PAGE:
The crowning glory of this struggle was that I was able to share this message of hope and encouragement to over 50 people from a variety of Eastern European nations. While many countries are from the former Soviet block, they still face discouragement, economic restrictions and sometimes danger in their efforts to share the gospel particularly with children

God allows us to struggle in our ministry to give us the opportunity to persevere. He tests our faith by seeing if we can stick to it during the tough times. Our struggles allow us to see and acknowledge that growth comes from Him, not through our efforts. Finally, God allows us to struggle not just so that we will grow in our faith but so that we might use the struggle to proclaim His glory and encourage fellow believers. As someone said during my time in Austria, “God comforts us not to make us comfortable but to make us comforters.”

How does God want you to use the conflicts you face in Children’s Ministry to honor Him?

Monday, September 07, 2009

Watch Me Worship

Our children’s church ministry made the decision to take the children into adult worship one Sunday per month. Our church has a balcony so we arranged we would sit in the front row upstairs. We told the minister of our plan and warned him there might be extra wiggles and whispers.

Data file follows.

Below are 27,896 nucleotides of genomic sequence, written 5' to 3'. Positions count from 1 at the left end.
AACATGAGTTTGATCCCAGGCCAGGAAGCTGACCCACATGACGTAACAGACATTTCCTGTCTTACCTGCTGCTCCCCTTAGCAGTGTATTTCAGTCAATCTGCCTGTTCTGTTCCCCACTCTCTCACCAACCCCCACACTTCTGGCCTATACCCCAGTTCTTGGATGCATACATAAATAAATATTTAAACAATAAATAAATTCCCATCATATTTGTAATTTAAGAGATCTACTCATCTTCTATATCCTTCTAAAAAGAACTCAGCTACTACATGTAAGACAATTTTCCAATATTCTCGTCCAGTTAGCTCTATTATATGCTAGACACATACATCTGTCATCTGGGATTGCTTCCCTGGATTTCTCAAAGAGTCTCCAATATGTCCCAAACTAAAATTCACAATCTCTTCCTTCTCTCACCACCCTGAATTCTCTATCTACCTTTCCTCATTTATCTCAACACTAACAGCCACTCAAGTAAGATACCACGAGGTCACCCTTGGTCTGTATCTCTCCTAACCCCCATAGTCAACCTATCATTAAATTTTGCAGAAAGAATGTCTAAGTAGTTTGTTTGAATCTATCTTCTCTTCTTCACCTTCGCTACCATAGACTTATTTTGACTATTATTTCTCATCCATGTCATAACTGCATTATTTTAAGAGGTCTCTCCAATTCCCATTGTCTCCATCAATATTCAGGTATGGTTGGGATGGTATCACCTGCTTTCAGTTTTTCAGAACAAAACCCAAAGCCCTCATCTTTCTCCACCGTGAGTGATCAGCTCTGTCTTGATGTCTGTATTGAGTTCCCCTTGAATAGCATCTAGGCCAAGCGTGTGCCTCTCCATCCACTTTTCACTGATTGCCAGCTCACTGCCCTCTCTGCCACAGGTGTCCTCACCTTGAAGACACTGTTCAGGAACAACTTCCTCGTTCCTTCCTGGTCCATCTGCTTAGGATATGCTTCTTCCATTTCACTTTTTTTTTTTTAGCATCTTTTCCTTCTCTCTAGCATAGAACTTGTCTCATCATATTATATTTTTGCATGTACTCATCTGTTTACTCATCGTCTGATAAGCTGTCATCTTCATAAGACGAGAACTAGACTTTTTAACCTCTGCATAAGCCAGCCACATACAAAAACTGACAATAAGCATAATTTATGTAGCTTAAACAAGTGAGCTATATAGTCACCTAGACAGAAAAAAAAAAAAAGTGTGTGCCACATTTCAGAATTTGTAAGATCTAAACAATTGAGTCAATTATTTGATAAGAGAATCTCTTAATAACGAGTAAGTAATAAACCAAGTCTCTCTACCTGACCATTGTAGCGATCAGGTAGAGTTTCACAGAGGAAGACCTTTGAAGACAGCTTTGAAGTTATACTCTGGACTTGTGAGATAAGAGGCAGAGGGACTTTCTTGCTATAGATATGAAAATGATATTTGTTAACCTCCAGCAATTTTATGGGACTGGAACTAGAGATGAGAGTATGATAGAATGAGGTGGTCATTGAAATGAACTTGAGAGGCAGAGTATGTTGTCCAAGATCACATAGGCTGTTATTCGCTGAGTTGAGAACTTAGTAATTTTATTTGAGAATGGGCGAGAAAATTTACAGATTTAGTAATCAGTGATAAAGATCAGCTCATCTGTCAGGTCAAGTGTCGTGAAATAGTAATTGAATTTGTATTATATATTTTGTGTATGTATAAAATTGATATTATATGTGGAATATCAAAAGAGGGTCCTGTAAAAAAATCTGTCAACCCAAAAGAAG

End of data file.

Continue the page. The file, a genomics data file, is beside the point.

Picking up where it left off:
I arranged for the children to meet with me before we headed upstairs yesterday. “Do we have to be quiet all the time?” one boy asked. I suddenly realized, this young man had never set foot in an adult worship service before. Our routines and traditions were foreign to him. He had no clue of what was expected of him nor could I assume he would naturally know what he should do.

So I gave the children the same ground rules I gave my own two children when they were little.
1. Stand when everyone stands to sing and try to follow along.
2. You may read or draw during the sermon. Try to follow the minister’s outline if you can. Our minister leaves blanks for people to fill in. My experience has been older kids love to guess what word the minister is going to say before he gets to a particular point.